What to Plant in March : Part One

Getting a Head Start on Summer

Every gardener knows that to get the best out of your summer, you have to start in the spring which is why we’ve been providing monthly guides on what to plant and when throughout the year.

As we step into March, we can begin to look forward to sunny days, dry weather, and hopefully the last of winter’s chill. Now that the frost has mostly disappeared for another year, it’s time to get excited about planting in earnest.

Our planting will be broken into three sections, vegetables, fruits, and flowers and we’ll be covering our favorites from each, some of their uses, and ideal growing conditions over the next few weeks, starting with vegetables.

The First Harvest

Sweet Peppers

A great way to add color and texture to your summer cooking, as well as an excellent source of fiber, and vitamins A and C.
Start the peppers in small, individual pots in a greenhouse or warm room, ensure that they get plenty of light, after they have established stems about 2-3 inches tall, transfer the specimens to larger pots and repeat the process until around mid-May. At that time they should be ready to be planted out doors.

Any good quality multipurpose compost provides a good medium for sweet peppers, just ensure that they have good drainage and, for best results, pinch out the tallest stem when it reaches around eight inches to encourage bushy growth and the maximum yield possible.

Our next entry may require some prior investment into sheets of fleece or cloche since they’re going to be sown straight into the ground and so it’s wise to provide them with a little extra protection.

We love beetroots, especially for smaller gardens because, if space for growing your own veg is at a premium, then the versatility of beetroots is difficult to beat. Smoothies, juices, mezze spreads like hummus, sliced into a salad or pureed into soup, their number of applications – and health benefits – is frankly dizzying.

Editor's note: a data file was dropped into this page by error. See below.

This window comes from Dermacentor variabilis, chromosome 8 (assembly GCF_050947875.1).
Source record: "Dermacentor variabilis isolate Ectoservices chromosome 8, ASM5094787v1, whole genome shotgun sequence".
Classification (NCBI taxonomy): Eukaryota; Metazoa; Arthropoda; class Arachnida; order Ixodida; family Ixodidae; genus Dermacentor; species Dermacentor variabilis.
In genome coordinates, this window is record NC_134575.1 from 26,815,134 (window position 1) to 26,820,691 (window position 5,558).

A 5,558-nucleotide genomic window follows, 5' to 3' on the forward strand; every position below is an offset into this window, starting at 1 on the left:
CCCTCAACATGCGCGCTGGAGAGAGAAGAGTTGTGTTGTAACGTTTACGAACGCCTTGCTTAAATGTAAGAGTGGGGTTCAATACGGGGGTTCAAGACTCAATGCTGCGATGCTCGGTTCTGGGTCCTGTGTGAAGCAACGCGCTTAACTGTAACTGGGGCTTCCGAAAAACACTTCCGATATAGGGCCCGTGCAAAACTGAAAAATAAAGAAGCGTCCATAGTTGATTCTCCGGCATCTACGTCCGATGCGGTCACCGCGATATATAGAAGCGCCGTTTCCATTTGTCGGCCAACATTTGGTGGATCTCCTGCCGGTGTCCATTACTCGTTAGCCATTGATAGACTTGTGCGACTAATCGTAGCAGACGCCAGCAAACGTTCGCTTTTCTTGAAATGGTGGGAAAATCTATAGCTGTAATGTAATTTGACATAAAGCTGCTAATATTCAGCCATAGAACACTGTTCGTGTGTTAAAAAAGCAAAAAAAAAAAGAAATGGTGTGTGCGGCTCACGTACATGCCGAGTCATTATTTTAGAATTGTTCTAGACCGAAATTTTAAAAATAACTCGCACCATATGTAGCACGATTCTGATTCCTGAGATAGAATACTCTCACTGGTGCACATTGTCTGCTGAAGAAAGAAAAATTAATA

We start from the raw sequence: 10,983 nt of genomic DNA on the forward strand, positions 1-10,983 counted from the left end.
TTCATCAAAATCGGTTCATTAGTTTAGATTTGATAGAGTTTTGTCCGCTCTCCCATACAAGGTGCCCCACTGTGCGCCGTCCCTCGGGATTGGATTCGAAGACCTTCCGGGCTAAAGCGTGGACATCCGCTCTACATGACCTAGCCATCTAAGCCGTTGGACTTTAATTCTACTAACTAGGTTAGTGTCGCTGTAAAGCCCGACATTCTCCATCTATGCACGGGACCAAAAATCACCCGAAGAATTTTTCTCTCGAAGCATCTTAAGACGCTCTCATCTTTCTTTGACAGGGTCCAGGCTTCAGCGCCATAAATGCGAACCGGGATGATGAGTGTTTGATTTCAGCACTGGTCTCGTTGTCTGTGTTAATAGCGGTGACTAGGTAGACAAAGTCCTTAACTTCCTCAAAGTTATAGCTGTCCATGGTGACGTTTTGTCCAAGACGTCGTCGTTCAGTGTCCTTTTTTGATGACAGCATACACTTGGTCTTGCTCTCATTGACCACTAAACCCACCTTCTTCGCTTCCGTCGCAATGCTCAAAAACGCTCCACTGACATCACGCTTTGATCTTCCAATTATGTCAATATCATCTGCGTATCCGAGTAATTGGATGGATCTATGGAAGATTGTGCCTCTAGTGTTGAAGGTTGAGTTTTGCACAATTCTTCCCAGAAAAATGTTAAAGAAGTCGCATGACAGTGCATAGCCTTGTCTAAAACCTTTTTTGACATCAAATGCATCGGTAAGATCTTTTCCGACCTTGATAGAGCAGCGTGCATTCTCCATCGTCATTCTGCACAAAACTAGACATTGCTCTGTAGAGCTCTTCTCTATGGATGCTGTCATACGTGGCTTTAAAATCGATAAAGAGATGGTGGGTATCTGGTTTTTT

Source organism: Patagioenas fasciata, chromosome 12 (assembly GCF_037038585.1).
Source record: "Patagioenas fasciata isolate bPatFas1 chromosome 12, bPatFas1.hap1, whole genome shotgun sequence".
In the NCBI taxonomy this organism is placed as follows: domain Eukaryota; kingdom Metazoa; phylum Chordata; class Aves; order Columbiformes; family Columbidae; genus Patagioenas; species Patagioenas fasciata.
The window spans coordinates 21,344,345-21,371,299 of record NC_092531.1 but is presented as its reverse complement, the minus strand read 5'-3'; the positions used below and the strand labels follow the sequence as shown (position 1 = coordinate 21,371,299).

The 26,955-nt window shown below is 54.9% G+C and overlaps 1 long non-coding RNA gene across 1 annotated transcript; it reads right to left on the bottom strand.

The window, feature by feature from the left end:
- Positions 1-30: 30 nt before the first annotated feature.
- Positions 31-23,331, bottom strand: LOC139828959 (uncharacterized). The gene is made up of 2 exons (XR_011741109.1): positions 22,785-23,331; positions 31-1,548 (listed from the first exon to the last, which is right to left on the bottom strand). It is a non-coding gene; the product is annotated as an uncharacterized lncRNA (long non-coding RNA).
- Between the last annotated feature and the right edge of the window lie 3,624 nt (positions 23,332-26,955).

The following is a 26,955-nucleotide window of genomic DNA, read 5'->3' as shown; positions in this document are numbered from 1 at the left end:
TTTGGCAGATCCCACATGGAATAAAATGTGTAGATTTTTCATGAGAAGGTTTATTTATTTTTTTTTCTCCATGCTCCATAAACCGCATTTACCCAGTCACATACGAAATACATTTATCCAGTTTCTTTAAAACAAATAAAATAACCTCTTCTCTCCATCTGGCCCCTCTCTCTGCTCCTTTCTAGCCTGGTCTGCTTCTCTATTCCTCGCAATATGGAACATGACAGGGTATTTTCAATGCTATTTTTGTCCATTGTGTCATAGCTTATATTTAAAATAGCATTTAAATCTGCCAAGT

Aside from the beets themselves, their purple-hued stems can also be eaten raw or steamed and we recommend planting them in batches once a fortnight to ensure a steady supply of fresh stems when harvest begins.

You’ll want to dig through the soil you’re planting in and remove any weeds as well as ensure that it has decent drainage for your beets and, if they are struggling to grow, consider upping the nitrogen content of the soil.

Another all-star for its versatility and health benefits, Kale has enjoyed an elevation to super-food status in the past few years and not without good reason.

A cup of this cruciferous leaf provides your daily vitamin A, C, and K requirements several times over, in addition to being a rich source of fiber, calcium, and potassium.

However, its celebrity status also seems to carry over to its growing habits, Kale has a habit of hogging the spotlight when grown outdoors so it’s best you grow it separately from your other produce to ensure that they all get enough light as well.

In terms of growing conditions, kale prefers moist but well-drained soil, full sun where possible, and can really be helped along by a well-incorporated mulch as this not only retains moisture but also discourages too many weeds from developing.

If you want to really multiply your kale production, keep an eye out for any flower shoots that appear and trim them immediately, the plant will respond by growing more leaves.

Later this week, we’ll be breaking down the best fruiting plants to provide you with something sweet after chowing down on all this salad and vegetables. As always, thank you for reading and we hope that you’re able to put some of our advice to good use in your own garden.

What to Plant in March Part Two

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